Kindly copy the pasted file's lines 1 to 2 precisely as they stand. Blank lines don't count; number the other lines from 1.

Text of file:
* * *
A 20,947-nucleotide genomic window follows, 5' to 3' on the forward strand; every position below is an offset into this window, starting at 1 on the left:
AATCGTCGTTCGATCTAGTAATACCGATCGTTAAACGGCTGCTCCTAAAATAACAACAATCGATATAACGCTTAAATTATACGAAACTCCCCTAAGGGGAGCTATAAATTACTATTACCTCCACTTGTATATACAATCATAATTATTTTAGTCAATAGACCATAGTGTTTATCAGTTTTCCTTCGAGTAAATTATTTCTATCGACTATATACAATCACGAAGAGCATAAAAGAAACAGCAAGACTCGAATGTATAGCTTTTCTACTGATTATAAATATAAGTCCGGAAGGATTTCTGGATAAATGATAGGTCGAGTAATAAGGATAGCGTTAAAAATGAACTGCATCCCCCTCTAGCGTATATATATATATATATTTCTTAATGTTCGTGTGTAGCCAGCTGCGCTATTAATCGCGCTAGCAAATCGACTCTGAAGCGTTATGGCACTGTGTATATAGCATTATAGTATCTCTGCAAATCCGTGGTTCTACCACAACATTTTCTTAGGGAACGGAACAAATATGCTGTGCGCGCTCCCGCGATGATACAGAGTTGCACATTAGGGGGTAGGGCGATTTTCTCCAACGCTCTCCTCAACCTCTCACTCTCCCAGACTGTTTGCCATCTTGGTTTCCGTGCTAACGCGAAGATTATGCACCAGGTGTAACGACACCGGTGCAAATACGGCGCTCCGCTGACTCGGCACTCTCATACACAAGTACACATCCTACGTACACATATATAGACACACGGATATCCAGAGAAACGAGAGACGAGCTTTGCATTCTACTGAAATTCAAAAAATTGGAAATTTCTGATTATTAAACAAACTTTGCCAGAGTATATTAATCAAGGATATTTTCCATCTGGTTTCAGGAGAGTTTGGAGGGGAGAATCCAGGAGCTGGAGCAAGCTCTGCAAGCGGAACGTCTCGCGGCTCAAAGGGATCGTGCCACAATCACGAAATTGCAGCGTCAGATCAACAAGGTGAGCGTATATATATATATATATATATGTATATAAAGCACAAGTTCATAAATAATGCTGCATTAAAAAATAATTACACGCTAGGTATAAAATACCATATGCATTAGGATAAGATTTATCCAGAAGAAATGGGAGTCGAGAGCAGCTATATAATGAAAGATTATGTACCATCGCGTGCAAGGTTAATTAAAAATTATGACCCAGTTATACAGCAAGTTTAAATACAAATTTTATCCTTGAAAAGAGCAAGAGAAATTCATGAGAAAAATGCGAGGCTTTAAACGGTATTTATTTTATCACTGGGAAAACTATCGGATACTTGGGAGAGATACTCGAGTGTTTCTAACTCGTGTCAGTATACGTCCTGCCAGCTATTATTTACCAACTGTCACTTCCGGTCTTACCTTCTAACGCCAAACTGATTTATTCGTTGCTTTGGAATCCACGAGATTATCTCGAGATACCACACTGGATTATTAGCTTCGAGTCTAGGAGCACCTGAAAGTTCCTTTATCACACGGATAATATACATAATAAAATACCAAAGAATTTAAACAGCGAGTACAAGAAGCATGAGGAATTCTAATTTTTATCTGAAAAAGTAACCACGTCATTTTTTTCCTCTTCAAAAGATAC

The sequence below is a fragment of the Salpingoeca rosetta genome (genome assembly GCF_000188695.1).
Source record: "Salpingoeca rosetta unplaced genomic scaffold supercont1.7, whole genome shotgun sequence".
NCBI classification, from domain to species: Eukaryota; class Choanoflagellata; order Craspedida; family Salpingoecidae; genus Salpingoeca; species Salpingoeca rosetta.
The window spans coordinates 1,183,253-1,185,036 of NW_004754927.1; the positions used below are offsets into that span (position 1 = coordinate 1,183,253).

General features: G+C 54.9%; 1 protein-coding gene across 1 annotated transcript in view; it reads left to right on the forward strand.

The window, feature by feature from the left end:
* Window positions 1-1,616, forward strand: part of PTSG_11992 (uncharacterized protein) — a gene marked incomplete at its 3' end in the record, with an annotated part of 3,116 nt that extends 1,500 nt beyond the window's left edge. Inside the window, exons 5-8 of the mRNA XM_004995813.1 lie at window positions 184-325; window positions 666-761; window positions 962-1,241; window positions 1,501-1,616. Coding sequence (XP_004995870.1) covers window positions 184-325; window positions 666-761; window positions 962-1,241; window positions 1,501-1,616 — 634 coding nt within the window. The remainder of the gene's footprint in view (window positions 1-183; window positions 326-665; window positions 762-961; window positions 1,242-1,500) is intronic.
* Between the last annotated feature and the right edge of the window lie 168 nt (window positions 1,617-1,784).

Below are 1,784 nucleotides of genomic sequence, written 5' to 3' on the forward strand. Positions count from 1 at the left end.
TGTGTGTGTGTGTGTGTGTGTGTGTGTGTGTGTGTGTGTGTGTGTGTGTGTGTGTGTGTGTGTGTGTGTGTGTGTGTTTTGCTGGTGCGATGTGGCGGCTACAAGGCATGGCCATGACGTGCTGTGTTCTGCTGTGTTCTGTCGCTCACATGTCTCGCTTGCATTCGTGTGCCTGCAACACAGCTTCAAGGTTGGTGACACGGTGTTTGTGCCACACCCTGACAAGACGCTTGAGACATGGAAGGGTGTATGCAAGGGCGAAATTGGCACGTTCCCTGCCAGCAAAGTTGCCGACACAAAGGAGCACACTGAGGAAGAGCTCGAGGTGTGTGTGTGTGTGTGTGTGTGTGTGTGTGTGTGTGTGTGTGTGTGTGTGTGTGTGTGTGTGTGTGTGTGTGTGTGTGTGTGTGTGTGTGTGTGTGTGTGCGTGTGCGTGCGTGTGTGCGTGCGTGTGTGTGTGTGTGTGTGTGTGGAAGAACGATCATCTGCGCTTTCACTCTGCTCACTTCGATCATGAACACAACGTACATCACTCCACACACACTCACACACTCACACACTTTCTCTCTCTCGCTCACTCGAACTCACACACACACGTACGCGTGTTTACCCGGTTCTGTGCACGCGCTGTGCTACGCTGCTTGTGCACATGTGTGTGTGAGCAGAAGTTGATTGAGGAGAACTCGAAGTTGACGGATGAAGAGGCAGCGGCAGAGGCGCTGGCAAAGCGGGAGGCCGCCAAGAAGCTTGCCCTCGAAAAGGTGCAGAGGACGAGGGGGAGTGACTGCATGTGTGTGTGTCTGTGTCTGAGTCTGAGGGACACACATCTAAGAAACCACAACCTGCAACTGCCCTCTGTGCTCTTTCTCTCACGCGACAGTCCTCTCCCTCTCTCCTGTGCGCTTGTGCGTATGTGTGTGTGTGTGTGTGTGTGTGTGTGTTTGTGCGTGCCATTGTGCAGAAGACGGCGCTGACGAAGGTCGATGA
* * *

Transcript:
A 20,947-nucleotide genomic window follows, 5' to 3' on the forward strand; every position below is an offset into this window, starting at 1 on the left:
AATCGTCGTTCGATCTAGTAATACCGATCGTTAAACGGCTGCTCCTAAAATAACAACAATCGATATAACGCTTAAATTATACGAAACTCCCCTAAGGGGAGCTATAAATTACTATTACCTCCACTTGTATATACAATCATAATTATTTTAGTCAATAGACCATAGTGTTTATCAGTTTTCCTTCGAGTAAATTATTTCTATCGACTATATACAATCACGAAGAGCATAAAAGAAACAGCAAGACTCGAATGTATAGCTTTTCTACTGATTATAAATATAAGTCCGGAAGGATTTCTGGATAAATGATAGGTCGAGTAATAAGGATAGCGTTAAAAATGAACTGCATCCCCCTCTAGCGTATATATATATATATATTTCTTAATGTTCGTGTGTAGCCAGCTGCGCTATTAATCGCGCTAGCAAATCGACTCTGAAGCGTTATGGCACTGTGTATATAGCATTATAGTATCTCTGCAAATCCGTGGTTCTACCACAACATTTTCTTAGGGAACGGAACAAATATGCTGTGCGCGCTCCCGCGATGATACAGAGTTGCACATTAGGGGGTAGGGCGATTTTCTCCAACGCTCTCCTCAACCTCTCACTCTCCCAGACTGTTTGCCATCTTGGTTTCCGTGCTAACGCGAAGATTATGCACCAGGTGTAACGACACCGGTGCAAATACGGCGCTCCGCTGACTCGGCACTCTCATACACAAGTACACATCCTACGTACACATATATAGACACACGGATATCCAGAGAAACGAGAGACGAGCTTTGCATTCTACTGAAATTCAAAAAATTGGAAATTTCTGATTATTAAACAAACTTTGCCAGAGTATATTAATCAAGGATATTTTCCATCTGGTTTCAGGAGAGTTTGGAGGGGAGAATCCAGGAGCTGGAGCAAGCTCTGCAAGCGGAACGTCTCGCGGCTCAAAGGGATCGTGCCACAATCACGAAATTGCAGCGTCAGATCAACAAGGTGAGCGTATATATATATATATATATATGTATATAAAGCACAAGTTCATAAATAATGCTGCATTAAAAAATAATTACACGCTAGGTATAAAATACCATATGCATTAGGATAAGATTTATCCAGAAGAAATGGGAGTCGAGAGCAGCTATATAATGAAAGATTATGTACCATCGCGTGCAAGGTTAATTAAAAATTATGACCCAGTTATACAGCAAGTTTAAATACAAATTTTATCCTTGAAAAGAGCAAGAGAAATTCATGAGAAAAATGCGAGGCTTTAAACGGTATTTATTTTATCACTGGGAAAACTATCGGATACTTGGGAGAGATACTCGAGTGTTTCTAACTCGTGTCAGTATACGTCCTGCCAGCTATTATTTACCAACTGTCACTTCCGGTCTTACCTTCTAACGCCAAACTGATTTATTCGTTGCTTTGGAATCCACGAGATTATCTCGAGATACCACACTGGATTATTAGCTTCGAGTCTAGGAGCACCTGAAAGTTCCTTTATCACACGGATAATATACATAATAAAATACCAAAGAATTTAAACAGCGAGTACAAGAAGCATGAGGAATTCTAATTTTTATCTGAAAAAGTAACCACGTCATTTTTTTCCTCTTCAAAAGATAC